Does Tint Get Dark As It Cures?

Tint provides an aesthetic and a stylish look to your car, but one needs to be careful about the tint percentage allowed in their state.

If you have recently got your car windows tinted, you might think it looks a bit light compared to the VLT percentage, or someone might have told you that it will get dark after some days. Does tint get dark as it cures? Let’s find out!

Does Tint Get Dark As It Cures?

Yes, the tint does get dark as it cures. But there is no percentage change in the tint VLT percentage. You might have noticed a slight change in the shade of your newly tinted window and would be wondering how can it change.

Also Read: Do Tints Go To The Inside or Outside?

Well, don’t worry, it does not cause a change in tint percentage, but in some way, there is a slight change in the colour of the tint. 

It might be noticeable to some people, but it might not be a visible change. If you notice the shade of the tinted window regularly, it might change after a few days of getting tinted.

You might be wondering why there is a change in the shade of tint or why tint gets dark as it cures. Don’t worry, and we have got the answer to this question covered here. Let’s find out!

Why Does Tint Get Dark As It Cures?

The change in the shade of the tint is due to curing, not drying. People often get confused between curing and drying. Let’s first see what both means. Curing means dissolving solvent or solution present in the adhesive when it starts to stick with the window. On the other hand, drying is simply drying of adhesive over time.

Also Read: Why Can’t I Roll Down Windows After Tint?

So, here tint gets dark as it cures. Darkening of the tint starts as the adhesive begins curing, and chemical reactions start between the window and the tint. It is not the tint that gets darker; it is the adhesive that gets cured and sets itself with a window to hold the tint. 

Your windows will cease darkening after the curing process is finished and will begin to lighten over time, especially if your automobile is frequently exposed to bright sunlight.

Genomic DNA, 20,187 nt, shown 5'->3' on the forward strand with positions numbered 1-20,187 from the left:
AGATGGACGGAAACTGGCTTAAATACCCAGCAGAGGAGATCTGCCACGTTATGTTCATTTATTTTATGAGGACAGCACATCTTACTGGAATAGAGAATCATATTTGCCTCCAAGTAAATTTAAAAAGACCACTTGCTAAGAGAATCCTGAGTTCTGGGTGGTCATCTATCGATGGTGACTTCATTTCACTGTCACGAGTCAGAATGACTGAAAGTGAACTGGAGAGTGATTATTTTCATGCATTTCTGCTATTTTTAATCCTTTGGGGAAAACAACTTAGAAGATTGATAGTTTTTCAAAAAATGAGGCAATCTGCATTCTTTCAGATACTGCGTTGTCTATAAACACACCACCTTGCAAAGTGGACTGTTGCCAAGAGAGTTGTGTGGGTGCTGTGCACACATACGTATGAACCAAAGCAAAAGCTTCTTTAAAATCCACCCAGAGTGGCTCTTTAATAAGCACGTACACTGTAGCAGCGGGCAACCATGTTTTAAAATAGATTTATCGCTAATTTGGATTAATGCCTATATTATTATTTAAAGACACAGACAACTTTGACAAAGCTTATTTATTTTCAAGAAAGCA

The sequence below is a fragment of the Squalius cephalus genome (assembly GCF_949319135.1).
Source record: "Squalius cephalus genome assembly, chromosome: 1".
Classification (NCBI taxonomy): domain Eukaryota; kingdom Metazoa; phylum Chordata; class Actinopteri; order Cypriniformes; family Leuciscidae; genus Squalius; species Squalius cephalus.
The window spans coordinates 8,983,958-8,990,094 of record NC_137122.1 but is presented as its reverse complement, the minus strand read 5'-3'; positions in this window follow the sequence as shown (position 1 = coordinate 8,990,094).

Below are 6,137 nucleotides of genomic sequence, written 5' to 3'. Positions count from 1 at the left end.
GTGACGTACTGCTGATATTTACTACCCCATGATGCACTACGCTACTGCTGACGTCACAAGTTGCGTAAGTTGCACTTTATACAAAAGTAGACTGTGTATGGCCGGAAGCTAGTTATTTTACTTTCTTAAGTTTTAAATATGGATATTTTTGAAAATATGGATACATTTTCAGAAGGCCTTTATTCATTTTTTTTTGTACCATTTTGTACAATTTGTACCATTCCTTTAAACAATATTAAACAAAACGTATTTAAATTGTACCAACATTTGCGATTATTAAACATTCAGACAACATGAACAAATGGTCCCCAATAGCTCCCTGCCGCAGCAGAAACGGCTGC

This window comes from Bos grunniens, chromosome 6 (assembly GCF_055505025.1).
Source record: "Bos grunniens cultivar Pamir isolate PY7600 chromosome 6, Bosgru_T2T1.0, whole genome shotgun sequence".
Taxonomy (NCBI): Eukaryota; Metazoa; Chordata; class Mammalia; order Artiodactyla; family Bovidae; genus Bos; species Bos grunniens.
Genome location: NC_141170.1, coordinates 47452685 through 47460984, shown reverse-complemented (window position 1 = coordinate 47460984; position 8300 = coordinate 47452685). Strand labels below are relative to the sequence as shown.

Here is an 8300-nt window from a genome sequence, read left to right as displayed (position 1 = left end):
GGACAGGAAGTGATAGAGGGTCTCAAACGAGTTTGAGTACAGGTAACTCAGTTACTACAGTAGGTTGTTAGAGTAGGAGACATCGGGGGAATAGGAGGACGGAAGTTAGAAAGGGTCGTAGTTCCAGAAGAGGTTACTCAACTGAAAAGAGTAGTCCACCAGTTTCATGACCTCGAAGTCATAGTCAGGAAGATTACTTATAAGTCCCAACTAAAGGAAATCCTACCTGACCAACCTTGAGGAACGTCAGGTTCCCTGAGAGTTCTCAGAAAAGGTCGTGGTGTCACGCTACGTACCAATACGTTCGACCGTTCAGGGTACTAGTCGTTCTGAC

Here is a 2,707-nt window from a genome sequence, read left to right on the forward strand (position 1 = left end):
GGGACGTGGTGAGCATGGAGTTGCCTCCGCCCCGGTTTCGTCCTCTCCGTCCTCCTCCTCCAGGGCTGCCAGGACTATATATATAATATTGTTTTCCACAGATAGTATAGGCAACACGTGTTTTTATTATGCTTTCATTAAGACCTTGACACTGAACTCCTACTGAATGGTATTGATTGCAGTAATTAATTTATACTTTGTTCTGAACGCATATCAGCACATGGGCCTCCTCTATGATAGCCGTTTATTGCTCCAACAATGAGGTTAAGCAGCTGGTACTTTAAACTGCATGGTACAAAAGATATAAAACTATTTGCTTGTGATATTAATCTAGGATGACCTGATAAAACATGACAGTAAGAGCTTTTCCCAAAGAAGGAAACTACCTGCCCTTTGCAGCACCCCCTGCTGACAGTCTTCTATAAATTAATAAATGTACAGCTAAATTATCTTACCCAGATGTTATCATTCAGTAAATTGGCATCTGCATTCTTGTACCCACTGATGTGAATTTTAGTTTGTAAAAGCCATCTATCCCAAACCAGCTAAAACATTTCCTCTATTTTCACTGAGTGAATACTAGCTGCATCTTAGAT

Now you might be worried about the change in the percentage of tint. Let’s find out an answer to this question as well.

How Much Percentage Change In Tint Will Be There As It Cures?

There is no change in the tint percentage even after it is completely cured. As mentioned above, the adhesive cures, not the tint. So you don’t need to worry about getting a ticket. Once the tint is cured, there won’t be any change after the tint gets cured.

Suppose if your tint is 35% dark, then at the time of installation, it will be 35% dark only but might look 2-3% light if you notice it very deeply, but as the curing process starts, you will note a slight change in the colour of the tint. 

It is to be noted here that no matter which kind of tint you are using, there will be no change in the tint percentage once it is cured.

How Long Will It Take For Tint To Get Completely Cured?

It usually takes around 5-7 days for the tint to get completely cured. The time majorly depends on the weather when you get your car windows tinted. If there are summers, the tint will get completely cured within 5-6 days, whereas during winters or rainy days, it might take more time to get cured.

Water or any solution takes time to cure during the rainy season as more moisture gets in. This is why there is a time factor if you should wash your windows or not after a tint.

So the best time to get your car windows tinted is during the summer season or on sunny days so that the tint receives enough time to cure and set. 

Another factor that is related to this is the size of the window. Cars having broad or huge-sized windows will require more tint, which means more adhesive, so it will take a bit more time for the tint to cure as compared to normal car windows.


To sum up, it may seem that tint gets dark as it cures or after some weeks or days of installation. But it is mandatory to focus that it only “seems so” in reality, the tint percentage stays the same no matter what type of tint you are using. The chemicals or adhesives hold the tint that changes, not the tint itself.